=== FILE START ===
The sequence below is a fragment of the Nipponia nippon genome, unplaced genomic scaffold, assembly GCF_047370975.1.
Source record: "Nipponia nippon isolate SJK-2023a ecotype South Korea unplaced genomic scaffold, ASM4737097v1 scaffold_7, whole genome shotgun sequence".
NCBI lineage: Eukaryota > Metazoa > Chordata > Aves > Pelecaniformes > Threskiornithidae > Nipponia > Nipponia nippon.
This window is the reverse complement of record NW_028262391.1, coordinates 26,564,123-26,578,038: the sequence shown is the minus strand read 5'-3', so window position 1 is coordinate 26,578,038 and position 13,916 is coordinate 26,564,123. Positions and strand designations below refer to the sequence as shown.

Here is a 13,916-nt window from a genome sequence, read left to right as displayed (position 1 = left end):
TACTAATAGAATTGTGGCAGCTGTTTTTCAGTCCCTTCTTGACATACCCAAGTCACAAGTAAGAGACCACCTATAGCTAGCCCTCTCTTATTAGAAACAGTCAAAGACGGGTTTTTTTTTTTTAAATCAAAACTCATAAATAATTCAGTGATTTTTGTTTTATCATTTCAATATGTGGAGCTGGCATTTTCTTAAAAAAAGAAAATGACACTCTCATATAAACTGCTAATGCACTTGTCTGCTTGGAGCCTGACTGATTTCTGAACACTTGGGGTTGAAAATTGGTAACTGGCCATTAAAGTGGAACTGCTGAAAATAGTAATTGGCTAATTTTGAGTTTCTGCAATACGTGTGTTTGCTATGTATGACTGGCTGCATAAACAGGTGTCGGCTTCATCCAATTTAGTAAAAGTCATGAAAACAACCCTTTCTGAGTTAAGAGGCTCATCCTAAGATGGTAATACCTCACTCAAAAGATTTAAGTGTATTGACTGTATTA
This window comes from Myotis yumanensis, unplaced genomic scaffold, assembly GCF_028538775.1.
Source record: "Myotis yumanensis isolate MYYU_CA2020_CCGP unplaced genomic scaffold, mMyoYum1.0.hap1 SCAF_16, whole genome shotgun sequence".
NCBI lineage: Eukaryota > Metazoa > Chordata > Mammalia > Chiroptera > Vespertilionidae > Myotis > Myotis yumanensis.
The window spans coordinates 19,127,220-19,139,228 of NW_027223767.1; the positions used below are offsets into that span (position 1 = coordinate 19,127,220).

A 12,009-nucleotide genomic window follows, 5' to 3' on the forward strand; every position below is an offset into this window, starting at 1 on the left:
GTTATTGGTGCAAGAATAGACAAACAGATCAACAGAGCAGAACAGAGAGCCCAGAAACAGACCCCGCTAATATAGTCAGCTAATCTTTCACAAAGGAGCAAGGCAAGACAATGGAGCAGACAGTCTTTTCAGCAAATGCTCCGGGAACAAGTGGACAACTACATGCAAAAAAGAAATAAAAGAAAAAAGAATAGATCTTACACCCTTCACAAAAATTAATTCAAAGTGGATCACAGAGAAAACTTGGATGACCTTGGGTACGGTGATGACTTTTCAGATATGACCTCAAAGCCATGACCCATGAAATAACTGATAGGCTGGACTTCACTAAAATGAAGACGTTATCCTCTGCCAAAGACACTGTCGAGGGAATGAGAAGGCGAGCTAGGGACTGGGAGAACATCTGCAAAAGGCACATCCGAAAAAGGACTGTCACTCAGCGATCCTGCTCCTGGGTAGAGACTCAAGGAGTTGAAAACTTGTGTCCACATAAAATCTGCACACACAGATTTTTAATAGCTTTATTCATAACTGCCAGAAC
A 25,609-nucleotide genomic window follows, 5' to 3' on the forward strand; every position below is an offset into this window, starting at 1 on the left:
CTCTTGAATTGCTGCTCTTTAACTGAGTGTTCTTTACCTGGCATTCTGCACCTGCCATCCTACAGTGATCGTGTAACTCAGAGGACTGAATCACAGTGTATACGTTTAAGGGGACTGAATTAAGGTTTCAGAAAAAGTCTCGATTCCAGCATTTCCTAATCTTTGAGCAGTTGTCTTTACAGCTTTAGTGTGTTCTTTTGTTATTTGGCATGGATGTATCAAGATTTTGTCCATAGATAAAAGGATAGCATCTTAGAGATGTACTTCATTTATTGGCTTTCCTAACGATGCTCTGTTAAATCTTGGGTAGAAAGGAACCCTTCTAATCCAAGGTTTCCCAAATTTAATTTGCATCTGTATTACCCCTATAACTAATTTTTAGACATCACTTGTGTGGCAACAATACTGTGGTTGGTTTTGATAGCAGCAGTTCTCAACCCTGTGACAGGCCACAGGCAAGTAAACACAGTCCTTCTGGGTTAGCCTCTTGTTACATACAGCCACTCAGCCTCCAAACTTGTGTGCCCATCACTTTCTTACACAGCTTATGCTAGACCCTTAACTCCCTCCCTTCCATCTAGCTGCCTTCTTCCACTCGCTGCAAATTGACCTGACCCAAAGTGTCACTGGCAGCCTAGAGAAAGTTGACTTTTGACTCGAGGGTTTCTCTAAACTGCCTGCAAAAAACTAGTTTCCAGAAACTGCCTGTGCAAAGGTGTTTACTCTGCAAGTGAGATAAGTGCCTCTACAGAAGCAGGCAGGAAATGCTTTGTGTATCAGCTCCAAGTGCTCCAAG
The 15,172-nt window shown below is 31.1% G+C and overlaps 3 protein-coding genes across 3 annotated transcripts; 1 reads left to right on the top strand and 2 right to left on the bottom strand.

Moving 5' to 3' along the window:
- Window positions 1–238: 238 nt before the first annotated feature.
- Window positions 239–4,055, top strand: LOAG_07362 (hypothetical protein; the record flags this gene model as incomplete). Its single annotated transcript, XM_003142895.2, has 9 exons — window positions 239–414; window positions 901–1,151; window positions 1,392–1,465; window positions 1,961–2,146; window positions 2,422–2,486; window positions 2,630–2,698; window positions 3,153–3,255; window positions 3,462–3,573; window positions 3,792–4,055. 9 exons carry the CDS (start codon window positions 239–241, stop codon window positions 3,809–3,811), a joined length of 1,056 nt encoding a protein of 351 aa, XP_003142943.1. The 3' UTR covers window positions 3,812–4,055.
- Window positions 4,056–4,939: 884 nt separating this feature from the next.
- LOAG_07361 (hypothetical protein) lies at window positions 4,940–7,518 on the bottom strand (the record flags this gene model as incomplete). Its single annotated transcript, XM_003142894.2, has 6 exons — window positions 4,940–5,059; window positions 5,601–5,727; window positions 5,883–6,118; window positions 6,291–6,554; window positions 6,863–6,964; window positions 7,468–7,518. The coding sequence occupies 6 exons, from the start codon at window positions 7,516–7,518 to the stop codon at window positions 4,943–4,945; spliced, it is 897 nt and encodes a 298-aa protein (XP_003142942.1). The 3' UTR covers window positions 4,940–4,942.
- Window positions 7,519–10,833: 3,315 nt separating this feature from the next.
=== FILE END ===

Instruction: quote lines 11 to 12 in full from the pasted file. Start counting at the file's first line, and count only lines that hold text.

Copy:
A 12,009-nucleotide genomic window follows, 5' to 3' on the forward strand; every position below is an offset into this window, starting at 1 on the left:
GTTATTGGTGCAAGAATAGACAAACAGATCAACAGAGCAGAACAGAGAGCCCAGAAACAGACCCCGCTAATATAGTCAGCTAATCTTTCACAAAGGAGCAAGGCAAGACAATGGAGCAGACAGTCTTTTCAGCAAATGCTCCGGGAACAAGTGGACAACTACATGCAAAAAAGAAATAAAAGAAAAAAGAATAGATCTTACACCCTTCACAAAAATTAATTCAAAGTGGATCACAGAGAAAACTTGGATGACCTTGGGTACGGTGATGACTTTTCAGATATGACCTCAAAGCCATGACCCATGAAATAACTGATAGGCTGGACTTCACTAAAATGAAGACGTTATCCTCTGCCAAAGACACTGTCGAGGGAATGAGAAGGCGAGCTAGGGACTGGGAGAACATCTGCAAAAGGCACATCCGAAAAAGGACTGTCACTCAGCGATCCTGCTCCTGGGTAGAGACTCAAGGAGTTGAAAACTTGTGTCCACATAAAATCTGCACACACAGATTTTTAATAGCTTTATTCATAACTGCCAGAAC